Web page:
Saturday, 25 September 2010

For those of you who are not very familiar with Indian traditional methods of choosing a bride and the functions appurtenant  thereto, here are some hints to follow. The prospective bridegroom visits the bride's house to see if she meets with his expectations and will give his consent to marry her if he is satisfied. This visit is a great occasion in the life of the bride and her parents make massive arrangements to welcome the prospective groom (with his army of relatives!!) with food and everything. Despite the enormous progress in technology and the views of younger generation, this practice is still prevalent among the orthodox section of communities!  The welcome change that I see is the shift in Male Chauvinistic dominance and increased importance for mutual respect. Now read the article:

It was a fateful day in November and it was raining heavily in Chennai, erstwhile Madras, India. A costal region, Chennai had principally one season throughout the year, Summer, barring a few episodes of some rain which the people enjoyed greatly. As an eligible bachelor, Engineering Graduate with a good job in an MNC, I had everything a prospective groom would aspire for. Coming from a not so rich background my habits were well grounded and I did not care much about socializing or indulge in smoking or drinking.

Our family astrologer visited us  on that rainy day with his inseparable umbrella which he always carried with him, rain or shine! My mom offered him a seat and enquired what was the purpose of his visit. When his breathing settled to some level of normalcy, after running in the rain, he said that he had found an excellent girl for me and that all the planets and stars in her horoscope perfectly matched mine, which is a rarity. Knowing the astrologer's habit of getting excited for anything, my mom did not show any visible signs of excitement. He was very hurt and hastily pulled a photograph from his bag along with a piece of paper containing the details of the girl's planetary positions at the time of her birth. My mom looked at the photograph and her eyes widened with pleasure and it was very obvious that whatever  she was looking at pleased her enormously. He added that the girl had completed her MCA (Master of Computer Applications), she could sing and dance like a pro and trained well in all the household chores. Yes, it was a pity that despite a good education and artistic traits a girl was expected to be mainly a housekeeper attending to the needs of her husband and kids.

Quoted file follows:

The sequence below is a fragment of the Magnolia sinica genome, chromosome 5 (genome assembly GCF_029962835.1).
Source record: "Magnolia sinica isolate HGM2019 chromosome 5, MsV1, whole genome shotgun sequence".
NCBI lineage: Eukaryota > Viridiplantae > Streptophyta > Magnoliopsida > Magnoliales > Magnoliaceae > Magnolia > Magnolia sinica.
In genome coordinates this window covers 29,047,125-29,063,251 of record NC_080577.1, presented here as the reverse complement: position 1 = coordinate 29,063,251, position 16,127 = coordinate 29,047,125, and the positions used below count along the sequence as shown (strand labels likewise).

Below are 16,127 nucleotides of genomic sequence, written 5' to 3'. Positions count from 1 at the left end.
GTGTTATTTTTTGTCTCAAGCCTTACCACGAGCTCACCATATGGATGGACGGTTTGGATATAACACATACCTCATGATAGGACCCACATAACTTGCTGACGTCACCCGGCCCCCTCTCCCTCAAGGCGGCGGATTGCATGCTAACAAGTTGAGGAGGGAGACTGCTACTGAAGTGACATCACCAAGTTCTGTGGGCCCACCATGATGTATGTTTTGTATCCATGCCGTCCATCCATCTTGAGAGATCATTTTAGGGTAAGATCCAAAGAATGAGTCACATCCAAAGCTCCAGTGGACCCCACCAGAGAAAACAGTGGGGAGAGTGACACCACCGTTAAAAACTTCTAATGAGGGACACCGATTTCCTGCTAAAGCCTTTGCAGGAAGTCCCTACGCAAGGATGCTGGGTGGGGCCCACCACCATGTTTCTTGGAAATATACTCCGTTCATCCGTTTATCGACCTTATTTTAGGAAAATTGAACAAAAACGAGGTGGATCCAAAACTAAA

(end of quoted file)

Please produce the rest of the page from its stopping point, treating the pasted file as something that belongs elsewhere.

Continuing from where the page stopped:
It was agreed that we would visit the girl on next Sunday at 6PM. Attired in a simple traditional style of Dhoti (White cloth measuring 8 cubits in lenth and about 6 feet in width) and a Shirt I set out on my journey not knowing the surprise in store for me. The girl's family comprised of her parents and a younger brother, a real devil, and an old grandmother. They had invited the entire neighbourhood for the function and all the ladies were looking radiant in their silk sarees and glittering jewels. After the traditional high tea and sweets the talk turned to specifics! My mom was boasting about my academic pursuits and how I was offered the job by the MNC in campus selection etc.  The girl's mother politely asked my mom if she would like to hear her daughter sing. My mom said ok and Shreya, that is the girl's name, started singing. The entire gathering was stunned into silence with the exceptional quality of her singing and the gifted tonal quality of her voice.